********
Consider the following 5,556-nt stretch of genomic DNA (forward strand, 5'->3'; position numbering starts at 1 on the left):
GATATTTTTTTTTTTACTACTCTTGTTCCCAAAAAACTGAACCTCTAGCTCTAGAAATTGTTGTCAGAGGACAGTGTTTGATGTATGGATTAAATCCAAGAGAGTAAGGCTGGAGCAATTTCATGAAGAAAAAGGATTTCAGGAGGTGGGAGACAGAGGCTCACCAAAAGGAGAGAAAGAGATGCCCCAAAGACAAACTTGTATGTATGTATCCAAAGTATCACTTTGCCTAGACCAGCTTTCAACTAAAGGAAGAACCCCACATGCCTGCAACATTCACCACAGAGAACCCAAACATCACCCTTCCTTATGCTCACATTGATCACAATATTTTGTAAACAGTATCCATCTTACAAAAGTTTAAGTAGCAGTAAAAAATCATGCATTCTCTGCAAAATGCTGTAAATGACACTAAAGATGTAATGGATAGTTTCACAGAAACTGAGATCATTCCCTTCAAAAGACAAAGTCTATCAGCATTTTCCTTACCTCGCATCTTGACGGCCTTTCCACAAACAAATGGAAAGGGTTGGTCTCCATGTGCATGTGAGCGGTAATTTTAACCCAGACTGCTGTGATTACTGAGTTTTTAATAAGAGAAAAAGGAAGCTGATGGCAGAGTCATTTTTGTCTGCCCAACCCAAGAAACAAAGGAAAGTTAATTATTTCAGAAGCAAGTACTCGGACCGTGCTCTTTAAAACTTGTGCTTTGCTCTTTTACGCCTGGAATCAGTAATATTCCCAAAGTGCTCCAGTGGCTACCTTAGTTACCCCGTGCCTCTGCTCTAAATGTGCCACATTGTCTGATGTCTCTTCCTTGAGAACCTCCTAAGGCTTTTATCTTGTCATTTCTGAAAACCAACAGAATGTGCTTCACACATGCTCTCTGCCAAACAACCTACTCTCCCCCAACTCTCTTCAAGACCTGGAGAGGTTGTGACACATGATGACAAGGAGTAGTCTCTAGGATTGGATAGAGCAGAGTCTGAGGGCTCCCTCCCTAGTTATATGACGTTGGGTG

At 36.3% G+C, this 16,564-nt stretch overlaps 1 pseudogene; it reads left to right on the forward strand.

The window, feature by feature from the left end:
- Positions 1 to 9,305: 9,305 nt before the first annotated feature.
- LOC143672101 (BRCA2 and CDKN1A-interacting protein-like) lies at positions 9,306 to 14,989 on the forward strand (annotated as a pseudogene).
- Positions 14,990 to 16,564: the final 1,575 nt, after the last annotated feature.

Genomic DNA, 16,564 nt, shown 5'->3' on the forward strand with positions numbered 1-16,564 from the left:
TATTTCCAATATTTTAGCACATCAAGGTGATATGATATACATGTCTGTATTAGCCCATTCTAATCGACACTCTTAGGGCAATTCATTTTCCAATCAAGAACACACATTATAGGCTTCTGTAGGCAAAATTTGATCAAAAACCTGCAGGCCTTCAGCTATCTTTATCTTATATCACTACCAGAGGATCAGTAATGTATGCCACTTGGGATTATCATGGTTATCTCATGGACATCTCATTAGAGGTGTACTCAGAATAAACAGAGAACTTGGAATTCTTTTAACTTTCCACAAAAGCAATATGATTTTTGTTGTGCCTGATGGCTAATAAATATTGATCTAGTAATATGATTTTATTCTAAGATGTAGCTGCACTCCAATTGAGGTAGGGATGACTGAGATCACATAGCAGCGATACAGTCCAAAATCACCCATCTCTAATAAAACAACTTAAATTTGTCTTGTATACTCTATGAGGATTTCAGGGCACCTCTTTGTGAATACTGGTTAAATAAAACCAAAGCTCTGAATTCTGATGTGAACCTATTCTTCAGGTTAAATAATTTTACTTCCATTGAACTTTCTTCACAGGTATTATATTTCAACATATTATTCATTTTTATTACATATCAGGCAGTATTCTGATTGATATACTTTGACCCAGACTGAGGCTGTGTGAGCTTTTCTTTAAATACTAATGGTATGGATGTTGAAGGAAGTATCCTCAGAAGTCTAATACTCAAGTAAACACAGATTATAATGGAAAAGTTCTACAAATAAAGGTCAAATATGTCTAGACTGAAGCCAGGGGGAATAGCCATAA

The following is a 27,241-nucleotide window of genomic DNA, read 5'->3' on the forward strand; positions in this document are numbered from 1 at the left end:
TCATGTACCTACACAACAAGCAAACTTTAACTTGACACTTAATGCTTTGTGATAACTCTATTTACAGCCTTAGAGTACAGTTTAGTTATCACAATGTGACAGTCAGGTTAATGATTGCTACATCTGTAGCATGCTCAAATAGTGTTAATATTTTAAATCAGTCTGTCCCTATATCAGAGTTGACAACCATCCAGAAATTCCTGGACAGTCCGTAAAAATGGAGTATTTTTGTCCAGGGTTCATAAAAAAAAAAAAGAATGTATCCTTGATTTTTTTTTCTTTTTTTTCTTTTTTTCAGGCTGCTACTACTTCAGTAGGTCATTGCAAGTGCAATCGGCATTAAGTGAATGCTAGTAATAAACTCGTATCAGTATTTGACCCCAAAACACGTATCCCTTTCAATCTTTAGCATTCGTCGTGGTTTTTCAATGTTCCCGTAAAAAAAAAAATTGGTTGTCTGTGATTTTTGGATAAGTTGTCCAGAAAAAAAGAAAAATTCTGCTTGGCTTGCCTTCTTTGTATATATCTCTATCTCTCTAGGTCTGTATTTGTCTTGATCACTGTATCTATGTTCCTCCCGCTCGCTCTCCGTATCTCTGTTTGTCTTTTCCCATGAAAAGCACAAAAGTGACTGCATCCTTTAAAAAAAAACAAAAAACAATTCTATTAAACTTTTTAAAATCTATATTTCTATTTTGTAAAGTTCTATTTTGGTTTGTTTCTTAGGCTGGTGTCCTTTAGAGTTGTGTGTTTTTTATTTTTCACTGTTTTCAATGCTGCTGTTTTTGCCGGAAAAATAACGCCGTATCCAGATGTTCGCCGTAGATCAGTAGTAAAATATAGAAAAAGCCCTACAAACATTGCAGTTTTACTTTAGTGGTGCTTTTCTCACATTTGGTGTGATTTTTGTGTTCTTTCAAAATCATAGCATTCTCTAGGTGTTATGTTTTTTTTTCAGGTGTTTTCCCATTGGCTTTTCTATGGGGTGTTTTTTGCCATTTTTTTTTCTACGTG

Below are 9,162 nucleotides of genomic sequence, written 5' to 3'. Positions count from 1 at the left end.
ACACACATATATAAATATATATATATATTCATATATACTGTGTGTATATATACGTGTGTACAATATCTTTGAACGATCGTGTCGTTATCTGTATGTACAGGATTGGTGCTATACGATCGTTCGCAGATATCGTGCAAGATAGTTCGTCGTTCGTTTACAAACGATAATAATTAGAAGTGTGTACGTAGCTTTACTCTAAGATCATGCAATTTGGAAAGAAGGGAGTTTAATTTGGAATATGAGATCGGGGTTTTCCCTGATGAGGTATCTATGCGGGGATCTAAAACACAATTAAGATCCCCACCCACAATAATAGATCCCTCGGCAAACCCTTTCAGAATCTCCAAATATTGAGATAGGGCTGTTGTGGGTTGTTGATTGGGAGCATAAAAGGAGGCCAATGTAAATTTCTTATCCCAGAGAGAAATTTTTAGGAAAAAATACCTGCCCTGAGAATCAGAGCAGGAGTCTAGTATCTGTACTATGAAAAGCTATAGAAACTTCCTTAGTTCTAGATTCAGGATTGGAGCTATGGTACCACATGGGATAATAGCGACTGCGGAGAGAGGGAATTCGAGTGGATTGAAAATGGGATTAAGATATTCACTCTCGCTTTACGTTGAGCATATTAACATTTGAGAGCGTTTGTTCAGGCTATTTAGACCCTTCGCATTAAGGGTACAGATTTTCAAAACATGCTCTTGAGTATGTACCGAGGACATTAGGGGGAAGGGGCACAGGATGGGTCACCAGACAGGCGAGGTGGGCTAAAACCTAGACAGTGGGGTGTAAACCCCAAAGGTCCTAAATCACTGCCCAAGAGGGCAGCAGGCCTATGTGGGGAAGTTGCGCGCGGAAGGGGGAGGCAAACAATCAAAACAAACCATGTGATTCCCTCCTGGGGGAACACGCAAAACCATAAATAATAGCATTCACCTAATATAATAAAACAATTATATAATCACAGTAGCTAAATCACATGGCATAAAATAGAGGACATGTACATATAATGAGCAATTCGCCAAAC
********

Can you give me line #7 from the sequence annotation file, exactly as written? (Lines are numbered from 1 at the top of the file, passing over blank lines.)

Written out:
- Positions 14,990 to 16,564: the final 1,575 nt, after the last annotated feature.